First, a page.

The cold went on for a very long time, and many of us became ill because of it. We were greatly relieved when Spring came again, although Samuel and George Kizell, who share my room, are still coughing. Now that we no longer shiver all day our schoolmaster, Mr Greaves, has set us to work harder. If we are to go home as good Christians, he says, we must be baptised, and first we need to be instructed fully. As well as writing and reading our Bibles, we also learn counting, and sometimes Mr Greaves shows us how to work wood and metal. I am studying hard, and hope to make you proud of me.

Please give my respects to my mother.

Your dutiful son,


[See notes about this letter]

3, Church Buildings,
Clapham Common

July 1802

Dear father,

I hardly know how to tell you the news. My friend George Kizell is dead! So are five others, including William Small and William Fantimanceís cousin David. Last winter was colder than the one before, and so damp that we all caught chills. Mr Macaulay and his wife sat us in front of the fires in our rooms, wrapped us in blankets and made us drink canary wine, but I thought I should never stop shivering. When spring came at last I recovered, but five or six of the other boys were still so weak they could not rise from their beds. Then, in the summer, there was an attack of a disease they call measles. Those of us who fell ill suffered coughs and fever, and red spots appeared all over their bodies. After this they quickly grew weaker, and most died. George seemed to rally at first, but to my great grief, he had been so weakened by his illness over the winter that he could not fight the disease, and he died at the end of June. Only three boys who caught the illness survived.

I could not write to you until the school was declared free of infection, but please be reassured that I am healthy, though very low in spirits.

Inside of Holy Trinity Church, Clapham, c.1800

Mr Macaulay and Mr Greaves have declared that some of us are to be baptised all together at the end of this month. Most of the boys they have chosen are those who are furthest ahead with their Bible studies, but we suspect that one or two are picked because they are weak and sickly, and our guardians still fear for them. James Fantimance, the younger brother of David, told me that the Reverend from the church came to baptise his brother privately, only the night before he died, so that his soul would go to heaven.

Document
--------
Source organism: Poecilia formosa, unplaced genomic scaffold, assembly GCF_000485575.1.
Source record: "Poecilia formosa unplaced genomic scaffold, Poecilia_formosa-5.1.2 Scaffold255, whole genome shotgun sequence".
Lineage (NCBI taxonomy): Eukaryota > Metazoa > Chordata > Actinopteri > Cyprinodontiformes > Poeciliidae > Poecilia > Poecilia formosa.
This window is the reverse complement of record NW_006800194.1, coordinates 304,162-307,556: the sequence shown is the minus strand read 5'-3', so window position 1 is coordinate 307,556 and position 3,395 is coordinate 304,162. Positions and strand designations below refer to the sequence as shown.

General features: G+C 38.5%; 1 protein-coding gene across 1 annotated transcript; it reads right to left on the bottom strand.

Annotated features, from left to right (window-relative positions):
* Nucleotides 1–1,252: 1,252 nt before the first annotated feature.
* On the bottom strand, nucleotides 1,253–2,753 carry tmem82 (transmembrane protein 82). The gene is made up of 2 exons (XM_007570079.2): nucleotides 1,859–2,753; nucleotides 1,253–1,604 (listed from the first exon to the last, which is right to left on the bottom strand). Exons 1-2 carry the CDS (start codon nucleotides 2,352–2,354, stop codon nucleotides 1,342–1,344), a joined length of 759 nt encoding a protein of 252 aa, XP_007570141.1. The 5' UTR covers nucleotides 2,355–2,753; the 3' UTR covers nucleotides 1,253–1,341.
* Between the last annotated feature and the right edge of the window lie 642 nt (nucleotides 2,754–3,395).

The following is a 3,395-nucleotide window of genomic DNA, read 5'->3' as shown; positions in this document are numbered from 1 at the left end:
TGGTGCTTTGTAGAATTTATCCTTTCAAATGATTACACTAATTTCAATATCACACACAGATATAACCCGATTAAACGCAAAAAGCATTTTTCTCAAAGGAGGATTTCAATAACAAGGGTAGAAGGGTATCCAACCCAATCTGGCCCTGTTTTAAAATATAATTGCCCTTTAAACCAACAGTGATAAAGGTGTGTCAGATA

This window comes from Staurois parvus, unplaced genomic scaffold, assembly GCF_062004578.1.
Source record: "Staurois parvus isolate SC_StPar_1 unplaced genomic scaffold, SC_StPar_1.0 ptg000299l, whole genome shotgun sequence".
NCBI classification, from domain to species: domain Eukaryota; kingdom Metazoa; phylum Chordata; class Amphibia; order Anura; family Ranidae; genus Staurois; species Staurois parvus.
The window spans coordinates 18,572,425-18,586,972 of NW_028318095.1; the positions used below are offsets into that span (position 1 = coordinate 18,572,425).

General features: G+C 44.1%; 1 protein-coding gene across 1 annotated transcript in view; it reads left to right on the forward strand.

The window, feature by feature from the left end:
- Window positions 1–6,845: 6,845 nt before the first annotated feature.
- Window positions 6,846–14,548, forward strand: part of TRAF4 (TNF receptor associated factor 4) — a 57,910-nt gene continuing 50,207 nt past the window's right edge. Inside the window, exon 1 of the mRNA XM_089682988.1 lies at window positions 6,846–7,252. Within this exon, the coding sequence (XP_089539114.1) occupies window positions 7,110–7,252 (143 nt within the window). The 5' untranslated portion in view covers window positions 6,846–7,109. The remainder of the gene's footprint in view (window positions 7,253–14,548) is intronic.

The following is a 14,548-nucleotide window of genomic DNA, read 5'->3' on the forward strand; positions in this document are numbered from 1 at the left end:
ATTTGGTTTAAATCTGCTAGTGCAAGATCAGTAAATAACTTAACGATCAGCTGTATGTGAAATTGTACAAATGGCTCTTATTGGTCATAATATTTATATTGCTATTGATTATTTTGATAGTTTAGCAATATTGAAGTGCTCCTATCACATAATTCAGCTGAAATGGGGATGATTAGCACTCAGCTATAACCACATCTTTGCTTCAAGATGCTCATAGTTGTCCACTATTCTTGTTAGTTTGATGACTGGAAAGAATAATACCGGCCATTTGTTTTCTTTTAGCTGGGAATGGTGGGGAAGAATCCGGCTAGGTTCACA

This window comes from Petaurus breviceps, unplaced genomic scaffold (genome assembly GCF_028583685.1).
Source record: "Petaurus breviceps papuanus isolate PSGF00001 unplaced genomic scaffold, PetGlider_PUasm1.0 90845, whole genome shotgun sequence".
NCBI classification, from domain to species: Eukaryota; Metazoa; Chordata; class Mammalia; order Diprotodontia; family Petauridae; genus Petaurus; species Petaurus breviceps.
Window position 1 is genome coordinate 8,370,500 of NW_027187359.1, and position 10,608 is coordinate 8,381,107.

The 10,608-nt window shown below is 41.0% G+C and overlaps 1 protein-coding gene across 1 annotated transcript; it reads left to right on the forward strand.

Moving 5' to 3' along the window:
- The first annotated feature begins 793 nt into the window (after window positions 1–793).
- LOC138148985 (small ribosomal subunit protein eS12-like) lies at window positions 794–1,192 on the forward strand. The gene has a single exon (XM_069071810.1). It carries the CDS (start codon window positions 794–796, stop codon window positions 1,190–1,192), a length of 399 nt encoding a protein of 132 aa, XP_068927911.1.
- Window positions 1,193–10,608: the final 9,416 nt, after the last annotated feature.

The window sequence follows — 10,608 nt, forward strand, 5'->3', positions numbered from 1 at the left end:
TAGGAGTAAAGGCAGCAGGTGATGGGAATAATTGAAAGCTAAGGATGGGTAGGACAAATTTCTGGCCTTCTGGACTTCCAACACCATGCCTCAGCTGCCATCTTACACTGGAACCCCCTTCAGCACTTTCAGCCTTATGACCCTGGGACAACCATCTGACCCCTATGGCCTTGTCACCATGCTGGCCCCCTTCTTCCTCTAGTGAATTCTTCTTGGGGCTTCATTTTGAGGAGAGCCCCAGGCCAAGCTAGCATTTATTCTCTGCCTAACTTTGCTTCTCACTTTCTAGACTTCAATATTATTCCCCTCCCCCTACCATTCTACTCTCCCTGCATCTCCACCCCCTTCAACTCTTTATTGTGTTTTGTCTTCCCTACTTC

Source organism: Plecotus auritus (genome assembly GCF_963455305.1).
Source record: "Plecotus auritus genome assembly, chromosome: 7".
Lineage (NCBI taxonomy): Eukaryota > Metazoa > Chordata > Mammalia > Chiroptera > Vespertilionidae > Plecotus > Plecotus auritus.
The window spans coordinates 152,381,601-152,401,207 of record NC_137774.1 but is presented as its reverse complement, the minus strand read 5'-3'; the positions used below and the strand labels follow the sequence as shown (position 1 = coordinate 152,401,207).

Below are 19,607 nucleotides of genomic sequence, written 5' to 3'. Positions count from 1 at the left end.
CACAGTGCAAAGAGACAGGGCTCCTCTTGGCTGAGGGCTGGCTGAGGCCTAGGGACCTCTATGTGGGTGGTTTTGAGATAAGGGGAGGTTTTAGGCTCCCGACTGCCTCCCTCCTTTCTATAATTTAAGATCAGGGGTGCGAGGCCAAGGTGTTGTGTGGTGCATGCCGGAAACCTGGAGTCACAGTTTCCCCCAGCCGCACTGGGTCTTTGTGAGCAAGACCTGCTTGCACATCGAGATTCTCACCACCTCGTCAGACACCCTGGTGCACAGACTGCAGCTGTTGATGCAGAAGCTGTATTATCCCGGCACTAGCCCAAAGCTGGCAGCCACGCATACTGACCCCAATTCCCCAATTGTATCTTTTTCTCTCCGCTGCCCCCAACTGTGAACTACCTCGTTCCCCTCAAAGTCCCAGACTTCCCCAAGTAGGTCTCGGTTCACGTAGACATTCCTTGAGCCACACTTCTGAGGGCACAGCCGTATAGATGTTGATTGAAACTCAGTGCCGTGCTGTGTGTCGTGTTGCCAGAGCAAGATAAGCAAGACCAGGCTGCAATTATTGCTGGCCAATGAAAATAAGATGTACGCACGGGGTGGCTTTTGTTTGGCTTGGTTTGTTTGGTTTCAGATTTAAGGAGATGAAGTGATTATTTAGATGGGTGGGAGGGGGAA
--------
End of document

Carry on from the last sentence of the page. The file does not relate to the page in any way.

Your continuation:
Samuel and I comfort each other as best we can. We are not to be baptised now, but Mr Greaves says that we are doing well in our studies. He and Mr Macaulay talk as if we shall all go back to be missionaries and teach our countrymen to be Christians. But although I wish to be a good Christian, Father, I do not know if I can be a missionary. I cannot be glad that David and George and the others are in heaven. I would rather they were alive again. But Mr Macaulay says that everything that happens is Godís will.

I miss my home more than ever now, but I shall stay here and do as my teachers tell me. Please give my love to my mother and brothers. I pray to be able to see you again.

Your affectionate son,


North West View of Holy Trinity, Clapham, c.1800.
[See notes about this letter]

Lory Gelorum lived at the African Academy for another three years. He was finally baptised in Holy Trinity Church, Clapham in 1805, as were William Fantimance and Samuel Peter Tomro. But the boys at the Academy continued to suffer from the cold and from illness, and half of them died. After 1805 the remaining students were sent back home to Sierra Leone.

baptismal record for Lory Geloram

baptismal record for Lory Geloram